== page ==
"He presciently forecast a transcontinental Canada — linking the St. Lawrence with the Pacific — all based on trade and under the British flag," said Barry Gough, author of The Elusive Mr. Pond: The Soldier, Fur Trader and Explorer who opened the Northwest (Douglas & McIntyre, 2013).

Pond's explorations, which he depicted in famous maps, made trade across the continent possible, Buxton said.

"They started to trade across the country, which meant you had a whole network of trading settlements across Canada," he said.

A flintlock pistol: the ramrod, below the barrel, is used to push the projectile up against the propellant. In April, Buxton, who has been researching Pond's life, learned from a post on the Peter Pond Society's website that an 18th-century pistol engraved with Pond's name was up for sale on an American auction site, listed at $3,495 U.S. He contacted several Canadian museums in hopes of bringing the artifact back to Canada for public display, but has met with total indifference.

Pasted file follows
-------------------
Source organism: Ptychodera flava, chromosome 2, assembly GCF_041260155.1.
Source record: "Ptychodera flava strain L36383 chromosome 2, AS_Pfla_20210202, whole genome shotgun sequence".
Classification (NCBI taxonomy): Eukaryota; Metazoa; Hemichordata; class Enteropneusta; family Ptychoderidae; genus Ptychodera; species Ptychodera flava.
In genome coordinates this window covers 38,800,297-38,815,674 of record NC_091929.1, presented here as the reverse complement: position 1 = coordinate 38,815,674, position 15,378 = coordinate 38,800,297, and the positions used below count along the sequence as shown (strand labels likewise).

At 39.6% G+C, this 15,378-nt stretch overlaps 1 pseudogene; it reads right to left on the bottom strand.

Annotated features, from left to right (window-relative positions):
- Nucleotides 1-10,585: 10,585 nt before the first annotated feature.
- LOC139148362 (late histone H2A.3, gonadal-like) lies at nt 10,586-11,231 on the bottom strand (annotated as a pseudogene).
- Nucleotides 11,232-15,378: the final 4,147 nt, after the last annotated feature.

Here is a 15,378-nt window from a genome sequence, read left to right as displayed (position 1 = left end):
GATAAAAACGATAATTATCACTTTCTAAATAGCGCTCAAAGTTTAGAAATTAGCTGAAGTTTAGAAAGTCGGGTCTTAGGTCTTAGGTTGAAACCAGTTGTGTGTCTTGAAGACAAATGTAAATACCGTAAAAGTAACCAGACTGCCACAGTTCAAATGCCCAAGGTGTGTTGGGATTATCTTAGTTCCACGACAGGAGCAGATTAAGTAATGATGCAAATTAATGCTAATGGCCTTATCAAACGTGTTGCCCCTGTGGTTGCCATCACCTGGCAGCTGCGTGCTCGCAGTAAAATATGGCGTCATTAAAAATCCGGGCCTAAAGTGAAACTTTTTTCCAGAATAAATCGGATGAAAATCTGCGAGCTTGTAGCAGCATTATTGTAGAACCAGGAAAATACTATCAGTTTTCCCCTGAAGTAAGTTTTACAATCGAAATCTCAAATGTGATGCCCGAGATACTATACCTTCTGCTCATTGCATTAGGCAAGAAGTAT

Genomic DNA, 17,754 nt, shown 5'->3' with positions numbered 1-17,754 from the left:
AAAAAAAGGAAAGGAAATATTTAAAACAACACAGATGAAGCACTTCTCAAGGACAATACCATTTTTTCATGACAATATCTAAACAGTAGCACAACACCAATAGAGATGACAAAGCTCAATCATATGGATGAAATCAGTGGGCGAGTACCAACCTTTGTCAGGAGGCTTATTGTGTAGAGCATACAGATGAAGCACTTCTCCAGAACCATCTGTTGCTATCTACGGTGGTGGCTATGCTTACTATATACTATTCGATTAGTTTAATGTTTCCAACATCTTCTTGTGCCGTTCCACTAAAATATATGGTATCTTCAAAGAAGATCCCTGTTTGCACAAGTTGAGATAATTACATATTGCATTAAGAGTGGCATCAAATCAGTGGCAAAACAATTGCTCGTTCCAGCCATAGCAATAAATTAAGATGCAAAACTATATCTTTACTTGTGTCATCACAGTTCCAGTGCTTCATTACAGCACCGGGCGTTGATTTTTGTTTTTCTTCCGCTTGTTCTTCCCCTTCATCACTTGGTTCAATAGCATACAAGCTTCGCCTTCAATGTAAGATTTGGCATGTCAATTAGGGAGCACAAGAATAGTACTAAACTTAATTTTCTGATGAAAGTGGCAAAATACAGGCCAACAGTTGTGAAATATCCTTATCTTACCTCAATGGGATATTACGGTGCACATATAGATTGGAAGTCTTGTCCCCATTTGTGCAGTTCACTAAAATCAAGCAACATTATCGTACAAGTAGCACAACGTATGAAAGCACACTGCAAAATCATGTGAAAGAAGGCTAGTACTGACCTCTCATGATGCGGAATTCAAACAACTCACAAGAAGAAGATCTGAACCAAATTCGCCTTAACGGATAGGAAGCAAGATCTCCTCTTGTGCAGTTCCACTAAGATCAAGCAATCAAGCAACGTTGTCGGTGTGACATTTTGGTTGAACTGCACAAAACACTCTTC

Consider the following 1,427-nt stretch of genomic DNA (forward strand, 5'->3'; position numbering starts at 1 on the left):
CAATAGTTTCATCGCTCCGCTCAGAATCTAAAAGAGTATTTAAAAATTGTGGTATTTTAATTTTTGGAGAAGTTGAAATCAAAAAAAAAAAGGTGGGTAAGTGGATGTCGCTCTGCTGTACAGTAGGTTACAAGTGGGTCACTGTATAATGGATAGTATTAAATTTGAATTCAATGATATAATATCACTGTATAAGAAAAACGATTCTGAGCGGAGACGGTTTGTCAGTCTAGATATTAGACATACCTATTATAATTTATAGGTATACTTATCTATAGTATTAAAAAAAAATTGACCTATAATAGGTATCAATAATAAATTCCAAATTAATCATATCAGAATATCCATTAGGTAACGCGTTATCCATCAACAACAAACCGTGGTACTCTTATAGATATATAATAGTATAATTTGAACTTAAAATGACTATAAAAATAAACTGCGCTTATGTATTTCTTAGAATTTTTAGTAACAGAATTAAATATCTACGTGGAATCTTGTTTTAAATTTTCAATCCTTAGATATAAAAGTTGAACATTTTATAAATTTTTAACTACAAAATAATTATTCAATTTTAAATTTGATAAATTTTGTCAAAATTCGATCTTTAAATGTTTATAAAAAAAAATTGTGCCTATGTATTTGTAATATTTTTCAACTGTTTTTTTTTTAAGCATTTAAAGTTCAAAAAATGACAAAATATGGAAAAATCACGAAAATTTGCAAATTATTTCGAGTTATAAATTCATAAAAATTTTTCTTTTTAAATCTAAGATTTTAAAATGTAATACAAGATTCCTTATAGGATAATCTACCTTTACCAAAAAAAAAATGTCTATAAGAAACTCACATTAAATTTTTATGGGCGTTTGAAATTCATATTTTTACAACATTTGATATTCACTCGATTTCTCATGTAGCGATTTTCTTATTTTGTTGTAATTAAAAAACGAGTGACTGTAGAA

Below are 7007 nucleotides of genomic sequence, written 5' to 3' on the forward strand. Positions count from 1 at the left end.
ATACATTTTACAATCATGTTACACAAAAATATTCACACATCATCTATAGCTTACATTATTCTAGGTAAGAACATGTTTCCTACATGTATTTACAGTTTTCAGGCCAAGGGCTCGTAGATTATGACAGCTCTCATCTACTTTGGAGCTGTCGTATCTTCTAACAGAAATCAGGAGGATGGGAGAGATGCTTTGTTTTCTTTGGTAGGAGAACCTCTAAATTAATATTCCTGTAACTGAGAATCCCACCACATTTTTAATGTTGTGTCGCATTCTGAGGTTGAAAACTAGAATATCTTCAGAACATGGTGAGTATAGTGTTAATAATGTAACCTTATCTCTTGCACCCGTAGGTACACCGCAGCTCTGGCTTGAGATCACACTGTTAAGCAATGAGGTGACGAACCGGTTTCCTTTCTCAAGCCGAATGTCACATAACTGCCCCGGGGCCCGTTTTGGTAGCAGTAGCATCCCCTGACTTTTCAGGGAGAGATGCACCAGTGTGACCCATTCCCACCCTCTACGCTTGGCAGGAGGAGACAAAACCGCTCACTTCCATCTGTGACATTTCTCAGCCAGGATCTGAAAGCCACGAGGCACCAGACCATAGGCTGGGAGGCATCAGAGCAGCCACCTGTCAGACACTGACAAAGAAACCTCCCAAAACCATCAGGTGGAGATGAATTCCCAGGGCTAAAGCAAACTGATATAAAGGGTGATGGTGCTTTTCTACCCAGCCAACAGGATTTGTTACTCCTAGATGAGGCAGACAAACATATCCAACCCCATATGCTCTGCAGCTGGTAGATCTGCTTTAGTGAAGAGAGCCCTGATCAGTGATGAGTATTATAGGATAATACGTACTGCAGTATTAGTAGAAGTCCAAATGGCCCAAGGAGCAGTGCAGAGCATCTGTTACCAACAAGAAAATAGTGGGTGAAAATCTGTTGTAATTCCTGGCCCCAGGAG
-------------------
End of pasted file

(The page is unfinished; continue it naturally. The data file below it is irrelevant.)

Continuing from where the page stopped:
The Montreal Gazette also contacted four history museums with extensive Canadiana collections but officials at the McCord Museum, Stewart Museum (which merged with the McCord in 2013), Canadian Museum of History and Manitoba Museum all said they were not interested and declined interviews on the topic.

"I think it's disappointing and surprising. I thought there'd be more interest in this. They don't really know the significance of it as far as I'm concerned," Buxton said.

Gough said the pistol is of national importance and should be accessible to the public, preferably at the Canadian Museum of History in Gatineau, or the McCord Museum.

"Nothing like this exists elsewhere, so it is unique," Gough said.

But in an era when museums compete for blockbuster exhibitions to get crowds through the turnstiles, objects from Canada's past don't seem to arouse a flicker of interest, Gough said.

"Eighteenth century Canadian history is sadly out of fashion nowadays. But for Canada that century was a defining epoch in so many ways," he said.

By organizing independent traders in the northwest to pool resources instead of competing, Pond laid the foundations for the fur trading partnership that built the fortunes of famous Montrealers like Simon McTavish, after whom McTavish St. and the McTavish Reservoir are named, and James McGill, the benefactor of McGill University.